James Brady, former press secretary for President Ronald Reagan who died Monday, was one of several individuals, including President Reagan, shot and wounded in the attempted 1981 assassination outside the Washington Hilton.
He later recovered and became an advocate for stronger national gun-control laws, including the famous 1993 Brady law, which, among other restrictions, required a five-day waiting period for purchase of a handgun.
Brady’s death, but more importantly his Herculean effort over the last 30 years to seek and enact tighter gun-control laws, is all the more significant after a series of public shootings, including the Sandy Hook Elementary shooting in Newtown, Conn.
In 2013 the Brady Campaign issued its annual state scorecard, ranking all 50 states for their efforts, or lack thereof, in combating gun violence. Indiana earned a “D.” The Brady Campaign awarded grades based on several factors, including more than two dozen policy approaches toward enhancing gun regulation, including background checks, reporting lost or stolen firearms and prohibiting dangerous people from buying weapons.
As in most cases, awarding grades is a semi-subjective process. States with stronger gun laws naturally received the highest grades, and states with weaker gun laws obviously received the lower grades.
The question becomes, though, do stronger state and national gun laws mean lower incidents of gun violence? Well, again, as in most policy instances, it depends on several factors, including definition of gun violence, the method of reporting and whether or not a causal versus correlative link between guns and gun violence is found.
The U.S. has the highest rate of gun ownership in the world. It also has the highest rate of homicides (by all methods) among industrialized nations. Over the last 20 years or so, gun crime has been declining. In fact, firearm murders are down, as well as total gun violence — all the while gun ownership and gun manufacturing is on the increase.
FactCheck.org reports that nearly 89 per 100 people in 2007 own at least one gun; this is up from 84 per 100 people in 2001. Yet, gun murders, gun aggravated assault and gun robbery are all at their lowest levels in years, while nonfatal gun injuries and assault and gun suicides are at the highest rates. Which statistic is correct?
In Indiana, the Center for American Progress reports that 709 people were killed in gun-related violence in 2010, with Indiana’s rate of gun deaths in 2010 at 10.9, which was above the national average. Indiana has the 18th highest rate of gun deaths among children, with 60 children killed by guns in 2010. Further, CAP reports that in 2011 Indiana was the leading out-of-state source of guns used in crimes in Illinois. In addition, CAP criticizes Indiana for its low rate of submission of mental health records to the federal government. And according to CAP, 89 percent of Indiana residents support universalized background checks.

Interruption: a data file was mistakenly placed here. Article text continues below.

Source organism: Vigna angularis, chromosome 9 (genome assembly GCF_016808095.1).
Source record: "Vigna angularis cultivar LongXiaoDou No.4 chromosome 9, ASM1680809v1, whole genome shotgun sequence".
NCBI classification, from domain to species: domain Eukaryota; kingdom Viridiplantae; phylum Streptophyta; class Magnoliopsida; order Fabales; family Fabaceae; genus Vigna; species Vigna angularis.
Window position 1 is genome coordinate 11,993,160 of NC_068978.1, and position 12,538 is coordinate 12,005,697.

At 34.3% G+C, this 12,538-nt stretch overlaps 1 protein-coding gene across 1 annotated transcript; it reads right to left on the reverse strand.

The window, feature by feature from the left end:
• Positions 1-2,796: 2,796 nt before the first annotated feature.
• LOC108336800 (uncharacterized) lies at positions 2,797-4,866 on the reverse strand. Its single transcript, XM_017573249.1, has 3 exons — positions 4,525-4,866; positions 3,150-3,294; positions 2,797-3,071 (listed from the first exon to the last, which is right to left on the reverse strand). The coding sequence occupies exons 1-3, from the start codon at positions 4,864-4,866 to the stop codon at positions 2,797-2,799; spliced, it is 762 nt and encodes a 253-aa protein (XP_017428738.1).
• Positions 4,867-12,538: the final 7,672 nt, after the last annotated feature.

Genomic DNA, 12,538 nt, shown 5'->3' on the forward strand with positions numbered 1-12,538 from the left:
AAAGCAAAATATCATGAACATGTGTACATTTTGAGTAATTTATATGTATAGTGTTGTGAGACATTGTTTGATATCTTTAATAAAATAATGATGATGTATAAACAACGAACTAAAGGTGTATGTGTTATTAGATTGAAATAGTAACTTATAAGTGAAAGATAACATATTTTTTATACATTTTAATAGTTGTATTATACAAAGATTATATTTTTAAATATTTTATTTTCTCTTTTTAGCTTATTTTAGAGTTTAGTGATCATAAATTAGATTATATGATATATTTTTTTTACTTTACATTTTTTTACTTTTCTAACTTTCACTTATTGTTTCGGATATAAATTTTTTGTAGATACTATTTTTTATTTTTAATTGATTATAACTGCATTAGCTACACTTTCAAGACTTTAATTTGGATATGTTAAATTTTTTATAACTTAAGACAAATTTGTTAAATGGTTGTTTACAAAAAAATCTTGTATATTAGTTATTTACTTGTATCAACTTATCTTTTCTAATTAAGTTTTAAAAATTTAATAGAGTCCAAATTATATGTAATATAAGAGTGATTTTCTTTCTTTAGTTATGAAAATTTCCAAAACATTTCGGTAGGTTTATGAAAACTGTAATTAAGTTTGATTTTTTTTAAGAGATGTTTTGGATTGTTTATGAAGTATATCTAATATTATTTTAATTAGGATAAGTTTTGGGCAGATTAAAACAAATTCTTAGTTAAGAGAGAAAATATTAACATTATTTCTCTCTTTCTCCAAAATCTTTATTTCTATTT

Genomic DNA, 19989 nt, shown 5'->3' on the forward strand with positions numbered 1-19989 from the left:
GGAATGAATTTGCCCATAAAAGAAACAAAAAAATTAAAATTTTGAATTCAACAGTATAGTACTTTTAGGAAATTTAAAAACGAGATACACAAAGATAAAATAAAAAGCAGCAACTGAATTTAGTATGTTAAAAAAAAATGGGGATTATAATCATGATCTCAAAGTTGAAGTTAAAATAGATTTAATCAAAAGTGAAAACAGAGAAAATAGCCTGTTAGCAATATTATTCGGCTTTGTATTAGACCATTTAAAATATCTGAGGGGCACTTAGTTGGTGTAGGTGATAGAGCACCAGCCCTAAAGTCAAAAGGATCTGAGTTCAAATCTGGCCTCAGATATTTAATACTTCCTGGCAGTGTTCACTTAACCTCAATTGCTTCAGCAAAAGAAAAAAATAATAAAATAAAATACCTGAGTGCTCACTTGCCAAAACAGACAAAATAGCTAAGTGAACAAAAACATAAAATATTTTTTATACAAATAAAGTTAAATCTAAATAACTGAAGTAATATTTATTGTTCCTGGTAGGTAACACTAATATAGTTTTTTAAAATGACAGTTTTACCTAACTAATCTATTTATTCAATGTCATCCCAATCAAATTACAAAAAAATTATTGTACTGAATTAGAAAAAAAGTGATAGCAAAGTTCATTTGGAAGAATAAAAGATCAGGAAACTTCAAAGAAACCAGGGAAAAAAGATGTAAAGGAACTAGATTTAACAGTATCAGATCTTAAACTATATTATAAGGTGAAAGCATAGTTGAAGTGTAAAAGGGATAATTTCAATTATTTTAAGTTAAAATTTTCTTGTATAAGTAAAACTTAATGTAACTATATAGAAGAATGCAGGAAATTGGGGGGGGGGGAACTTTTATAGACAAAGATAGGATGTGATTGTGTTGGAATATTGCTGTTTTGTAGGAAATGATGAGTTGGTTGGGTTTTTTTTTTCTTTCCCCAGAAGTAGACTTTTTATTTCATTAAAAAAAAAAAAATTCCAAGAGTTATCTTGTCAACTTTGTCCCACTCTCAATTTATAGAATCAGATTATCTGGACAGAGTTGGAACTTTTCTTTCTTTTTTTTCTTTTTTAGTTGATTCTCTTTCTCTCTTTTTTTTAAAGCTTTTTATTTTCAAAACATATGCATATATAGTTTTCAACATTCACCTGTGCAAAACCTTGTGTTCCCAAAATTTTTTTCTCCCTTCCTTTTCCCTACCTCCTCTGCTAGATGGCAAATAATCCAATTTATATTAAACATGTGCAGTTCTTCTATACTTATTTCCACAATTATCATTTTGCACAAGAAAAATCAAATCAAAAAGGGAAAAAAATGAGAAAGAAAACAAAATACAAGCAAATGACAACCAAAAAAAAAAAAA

Is there a direct causal link, between the enactment of strong gun laws and the reduction of gun violence? The answer: We may never know for certain — at least not scientifically certain.
On the one hand, it makes common sense to suggest that fewer guns means lower rates of gun violence — but we just ascertained that the reverse seems to be the case. On the other hand, gun-rights advocates say states that have conceal-carry gun laws are states where criminals will think twice before trying to perpetrate a gun-related violent act.
But how do we objectively affirm this claim? It appears that we cannot.
Several recent court cases, such as McDonald vs. Chicago (2010) and District of Columbia vs. Heller (2008), support the constitutional freedom to “keep and bear arms.” Even so, the tragic events of Sandy Hook, Virginia Tech and Columbine are fresh in the minds of Americans, and the images of dead children and teachers will not somehow vanish amidst the swirl of gun statistics.